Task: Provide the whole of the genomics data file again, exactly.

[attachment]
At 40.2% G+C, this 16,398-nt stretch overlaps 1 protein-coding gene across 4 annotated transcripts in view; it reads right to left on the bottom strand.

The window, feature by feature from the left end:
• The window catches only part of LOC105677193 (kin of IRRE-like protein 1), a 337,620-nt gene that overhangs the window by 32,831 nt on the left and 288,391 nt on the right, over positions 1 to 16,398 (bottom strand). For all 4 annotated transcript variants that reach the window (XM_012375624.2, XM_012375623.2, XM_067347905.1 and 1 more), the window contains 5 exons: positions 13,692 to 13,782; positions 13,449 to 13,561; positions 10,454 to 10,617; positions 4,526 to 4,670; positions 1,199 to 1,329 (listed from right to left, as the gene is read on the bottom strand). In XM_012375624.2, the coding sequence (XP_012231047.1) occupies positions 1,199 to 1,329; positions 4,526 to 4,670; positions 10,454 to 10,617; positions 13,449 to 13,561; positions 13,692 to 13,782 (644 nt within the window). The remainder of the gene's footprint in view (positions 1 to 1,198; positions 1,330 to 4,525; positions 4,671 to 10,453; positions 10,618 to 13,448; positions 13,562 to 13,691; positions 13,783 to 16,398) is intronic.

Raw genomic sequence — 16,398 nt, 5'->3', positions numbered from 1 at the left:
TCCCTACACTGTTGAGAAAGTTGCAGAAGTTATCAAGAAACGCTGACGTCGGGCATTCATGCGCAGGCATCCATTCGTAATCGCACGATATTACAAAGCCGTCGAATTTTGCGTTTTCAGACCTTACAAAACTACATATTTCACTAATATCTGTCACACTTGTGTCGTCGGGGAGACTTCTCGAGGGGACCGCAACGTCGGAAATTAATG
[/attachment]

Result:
At 40.2% G+C, this 16,398-nt stretch overlaps 1 protein-coding gene across 4 annotated transcripts in view; it reads right to left on the bottom strand.

The window, feature by feature from the left end:
• The window catches only part of LOC105677193 (kin of IRRE-like protein 1), a 337,620-nt gene that overhangs the window by 32,831 nt on the left and 288,391 nt on the right, over positions 1 to 16,398 (bottom strand). For all 4 annotated transcript variants that reach the window (XM_012375624.2, XM_012375623.2, XM_067347905.1 and 1 more), the window contains 5 exons: positions 13,692 to 13,782; positions 13,449 to 13,561; positions 10,454 to 10,617; positions 4,526 to 4,670; positions 1,199 to 1,329 (listed from right to left, as the gene is read on the bottom strand). In XM_012375624.2, the coding sequence (XP_012231047.1) occupies positions 1,199 to 1,329; positions 4,526 to 4,670; positions 10,454 to 10,617; positions 13,449 to 13,561; positions 13,692 to 13,782 (644 nt within the window). The remainder of the gene's footprint in view (positions 1 to 1,198; positions 1,330 to 4,525; positions 4,671 to 10,453; positions 10,618 to 13,448; positions 13,562 to 13,691; positions 13,783 to 16,398) is intronic.

Raw genomic sequence — 16,398 nt, 5'->3', positions numbered from 1 at the left:
TCCCTACACTGTTGAGAAAGTTGCAGAAGTTATCAAGAAACGCTGACGTCGGGCATTCATGCGCAGGCATCCATTCGTAATCGCACGATATTACAAAGCCGTCGAATTTTGCGTTTTCAGACCTTACAAAACTACATATTTCACTAATATCTGTCACACTTGTGTCGTCGGGGAGACTTCTCGAGGGGACCGCAACGTCGGAAATTAATG